11.) Our Kind of Cruelty by Araminta Hall: This debut novel took me by surprise. With themes of obsession, loyalty, love, and desire, Araminta weaves a complicated story of Mike and Verity, two people insanely in love with each other or so we think so. Mike has moulded himself into an ideal man, someone who is worthy of being with Verity. He knows she’s in love with him, if he tries a little bit harder and understands all the signs. Except Verity is married and is not returning his calls. It’s a darkly twisted novel of love gone wrong.

12.) Let Me Lie by Clare Mackintosh: Anna is trying to come to terms with the death of both her parents. A year ago, Caroline Johnson, ended her life in a manner that was similar to that of her husband. Police say it is suicide but Anna is sure it’s murder. The answer is sinister at best & involves leaving behind everything Anna has believed so far. Just when you think you know where the story is going, Clare proves you wrong. I See You and I Let You Go are other stunning psychological novels by the author.

13.) Eileen by Ottessa Moshfegh: Eileen is a young woman of 24 who suffers from extreme lack of self-esteem, spending most of her life in self-loathing. Stuck with an alcoholic father who forces his usual qualms on her, Eileen dreams of escaping into the unknown and start her life afresh. Eileen works at a juvenile prison where a girl named Rebecca arrives, changing her life forever. Without even realising Eileen is dragged into a crime, she has nothing to do with. Ottessa’s characters are unreliable, flawed and as real as humans can get. It’s a disturbing story accompanied by characters you will loathe but which will keep you turning the pages.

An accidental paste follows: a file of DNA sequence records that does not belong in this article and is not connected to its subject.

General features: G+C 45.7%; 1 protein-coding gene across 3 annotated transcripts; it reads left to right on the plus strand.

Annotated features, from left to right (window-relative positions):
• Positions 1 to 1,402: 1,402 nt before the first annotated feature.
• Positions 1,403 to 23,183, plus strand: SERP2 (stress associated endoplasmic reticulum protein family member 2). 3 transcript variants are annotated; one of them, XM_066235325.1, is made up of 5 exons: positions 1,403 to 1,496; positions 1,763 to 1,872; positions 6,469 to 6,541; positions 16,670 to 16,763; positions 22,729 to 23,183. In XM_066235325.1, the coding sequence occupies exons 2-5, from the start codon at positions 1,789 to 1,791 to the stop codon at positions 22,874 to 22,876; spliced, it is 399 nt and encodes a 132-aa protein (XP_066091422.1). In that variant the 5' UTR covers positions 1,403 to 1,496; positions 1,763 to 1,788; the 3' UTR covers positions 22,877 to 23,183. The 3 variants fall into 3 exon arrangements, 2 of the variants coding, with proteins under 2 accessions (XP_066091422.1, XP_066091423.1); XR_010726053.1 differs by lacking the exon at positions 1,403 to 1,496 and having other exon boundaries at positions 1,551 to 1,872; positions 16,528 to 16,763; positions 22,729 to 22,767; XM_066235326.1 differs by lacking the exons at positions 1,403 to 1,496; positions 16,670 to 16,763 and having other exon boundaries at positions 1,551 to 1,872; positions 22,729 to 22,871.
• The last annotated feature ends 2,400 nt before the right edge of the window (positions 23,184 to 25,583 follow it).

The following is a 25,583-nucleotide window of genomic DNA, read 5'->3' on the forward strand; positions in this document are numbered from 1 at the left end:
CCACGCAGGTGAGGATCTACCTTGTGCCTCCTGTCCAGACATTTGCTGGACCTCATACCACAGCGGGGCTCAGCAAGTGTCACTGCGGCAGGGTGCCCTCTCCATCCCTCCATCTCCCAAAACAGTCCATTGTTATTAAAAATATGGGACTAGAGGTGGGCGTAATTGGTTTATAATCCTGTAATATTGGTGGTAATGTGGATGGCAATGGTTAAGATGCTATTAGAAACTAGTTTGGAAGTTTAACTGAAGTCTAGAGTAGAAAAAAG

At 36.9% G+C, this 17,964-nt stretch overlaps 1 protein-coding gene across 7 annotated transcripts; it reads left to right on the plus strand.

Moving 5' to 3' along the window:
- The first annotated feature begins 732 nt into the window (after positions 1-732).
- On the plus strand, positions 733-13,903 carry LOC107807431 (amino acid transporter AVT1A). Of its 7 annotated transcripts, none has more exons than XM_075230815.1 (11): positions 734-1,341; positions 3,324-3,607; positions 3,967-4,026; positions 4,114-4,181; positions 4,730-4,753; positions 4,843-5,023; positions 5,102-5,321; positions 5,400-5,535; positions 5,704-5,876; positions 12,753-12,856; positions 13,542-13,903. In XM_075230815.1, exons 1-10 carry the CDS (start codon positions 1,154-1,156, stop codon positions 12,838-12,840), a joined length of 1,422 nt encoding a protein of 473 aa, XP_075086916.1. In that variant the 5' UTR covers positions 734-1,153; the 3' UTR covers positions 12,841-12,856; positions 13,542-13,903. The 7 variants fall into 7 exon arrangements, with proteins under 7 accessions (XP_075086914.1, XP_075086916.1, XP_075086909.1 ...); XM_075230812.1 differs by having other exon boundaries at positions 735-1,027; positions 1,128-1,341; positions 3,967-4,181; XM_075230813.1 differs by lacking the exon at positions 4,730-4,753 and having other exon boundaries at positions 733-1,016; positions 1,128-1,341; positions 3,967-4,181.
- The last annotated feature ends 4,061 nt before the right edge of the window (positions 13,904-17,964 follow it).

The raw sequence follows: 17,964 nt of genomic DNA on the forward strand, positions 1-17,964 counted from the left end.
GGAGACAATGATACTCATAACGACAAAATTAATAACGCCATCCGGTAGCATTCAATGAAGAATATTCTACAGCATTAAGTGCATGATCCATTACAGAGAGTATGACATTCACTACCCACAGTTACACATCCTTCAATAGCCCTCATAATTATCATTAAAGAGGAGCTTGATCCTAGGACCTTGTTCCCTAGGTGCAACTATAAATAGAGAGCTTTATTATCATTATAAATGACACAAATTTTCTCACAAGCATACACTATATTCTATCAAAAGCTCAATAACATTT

14.) The Good Girl by Mary Kubica: I had one of those moments where after finishing the last chapter, I had to take a few minutes to calm down. When Mia’s boyfriend doesn’t turn up at the bar, she decides to leave with a stranger, Colin. But things soon start to go terribly wrong when Colin keeps Mia secluded in a cabin instead of dropping her back safely. Detective Gabe and Mia’s mother leave no stone unturned to find their daughter but things seldom go as planned. When confronted with the truth, cracks appear in their relationship as a family, and things are not what they seem. Mary Kubica is a brilliant author whose books I always enjoy. You can also check out Every Last lie by the author which I equally loved.

15.) The Girl With The Dragon Tattoo(Trilogy) by Steig Larsson, trans.Reg Keeland: My first tryst with thrillers was with TGWTDT. I was in high-school when I stumbled upon this literary goodness and devoured the series within a week. It’s your classic cat & mouse chase except it’s more gory, dark and twisted. My favourite bad-ass fictional character, Lisbath Salander together with journalist Mikael Bloomberg investigate the disappearance of Harriet Vanger, a scion of one of Sweden’s wealthiest families. This book is an embodiment of what a thriller should be like.

I hope you like these recommendations and I’ll be back with some more! Meanwhile, do drop in your favourite thrillers. I’d love to have a look.

The Sensational Life & Death of Qandeel Baloch by Sanam Meher: A fierce and bold account in non-fiction.